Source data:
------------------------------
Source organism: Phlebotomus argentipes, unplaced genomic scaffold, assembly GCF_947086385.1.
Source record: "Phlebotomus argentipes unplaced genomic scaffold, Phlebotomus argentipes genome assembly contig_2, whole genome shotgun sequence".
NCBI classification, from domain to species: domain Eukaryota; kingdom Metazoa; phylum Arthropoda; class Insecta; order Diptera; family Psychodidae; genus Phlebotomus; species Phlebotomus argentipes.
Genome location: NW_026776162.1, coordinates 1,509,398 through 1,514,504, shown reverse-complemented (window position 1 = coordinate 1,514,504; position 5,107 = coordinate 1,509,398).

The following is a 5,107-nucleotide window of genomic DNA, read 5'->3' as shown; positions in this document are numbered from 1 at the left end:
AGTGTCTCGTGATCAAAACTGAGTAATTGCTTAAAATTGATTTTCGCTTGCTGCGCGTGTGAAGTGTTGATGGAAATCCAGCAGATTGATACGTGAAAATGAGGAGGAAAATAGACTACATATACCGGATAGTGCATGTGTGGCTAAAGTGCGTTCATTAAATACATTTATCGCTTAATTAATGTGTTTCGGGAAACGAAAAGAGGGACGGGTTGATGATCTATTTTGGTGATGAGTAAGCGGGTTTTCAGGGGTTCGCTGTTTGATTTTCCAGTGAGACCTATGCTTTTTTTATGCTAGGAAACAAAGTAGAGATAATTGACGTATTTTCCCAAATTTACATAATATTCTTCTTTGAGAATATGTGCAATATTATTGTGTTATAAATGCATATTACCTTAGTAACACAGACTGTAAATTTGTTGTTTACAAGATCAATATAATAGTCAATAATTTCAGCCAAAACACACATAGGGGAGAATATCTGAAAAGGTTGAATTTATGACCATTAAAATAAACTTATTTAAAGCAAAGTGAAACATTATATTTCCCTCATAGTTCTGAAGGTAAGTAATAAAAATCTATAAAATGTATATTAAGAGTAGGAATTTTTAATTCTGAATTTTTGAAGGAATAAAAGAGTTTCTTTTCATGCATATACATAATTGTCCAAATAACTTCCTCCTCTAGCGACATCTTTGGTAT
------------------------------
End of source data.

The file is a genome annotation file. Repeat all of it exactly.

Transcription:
Source organism: Phlebotomus argentipes, unplaced genomic scaffold, assembly GCF_947086385.1.
Source record: "Phlebotomus argentipes unplaced genomic scaffold, Phlebotomus argentipes genome assembly contig_2, whole genome shotgun sequence".
NCBI classification, from domain to species: domain Eukaryota; kingdom Metazoa; phylum Arthropoda; class Insecta; order Diptera; family Psychodidae; genus Phlebotomus; species Phlebotomus argentipes.
Genome location: NW_026776162.1, coordinates 1,509,398 through 1,514,504, shown reverse-complemented (window position 1 = coordinate 1,514,504; position 5,107 = coordinate 1,509,398).

The following is a 5,107-nucleotide window of genomic DNA, read 5'->3' as shown; positions in this document are numbered from 1 at the left end:
AGTGTCTCGTGATCAAAACTGAGTAATTGCTTAAAATTGATTTTCGCTTGCTGCGCGTGTGAAGTGTTGATGGAAATCCAGCAGATTGATACGTGAAAATGAGGAGGAAAATAGACTACATATACCGGATAGTGCATGTGTGGCTAAAGTGCGTTCATTAAATACATTTATCGCTTAATTAATGTGTTTCGGGAAACGAAAAGAGGGACGGGTTGATGATCTATTTTGGTGATGAGTAAGCGGGTTTTCAGGGGTTCGCTGTTTGATTTTCCAGTGAGACCTATGCTTTTTTTATGCTAGGAAACAAAGTAGAGATAATTGACGTATTTTCCCAAATTTACATAATATTCTTCTTTGAGAATATGTGCAATATTATTGTGTTATAAATGCATATTACCTTAGTAACACAGACTGTAAATTTGTTGTTTACAAGATCAATATAATAGTCAATAATTTCAGCCAAAACACACATAGGGGAGAATATCTGAAAAGGTTGAATTTATGACCATTAAAATAAACTTATTTAAAGCAAAGTGAAACATTATATTTCCCTCATAGTTCTGAAGGTAAGTAATAAAAATCTATAAAATGTATATTAAGAGTAGGAATTTTTAATTCTGAATTTTTGAAGGAATAAAAGAGTTTCTTTTCATGCATATACATAATTGTCCAAATAACTTCCTCCTCTAGCGACATCTTTGGTAT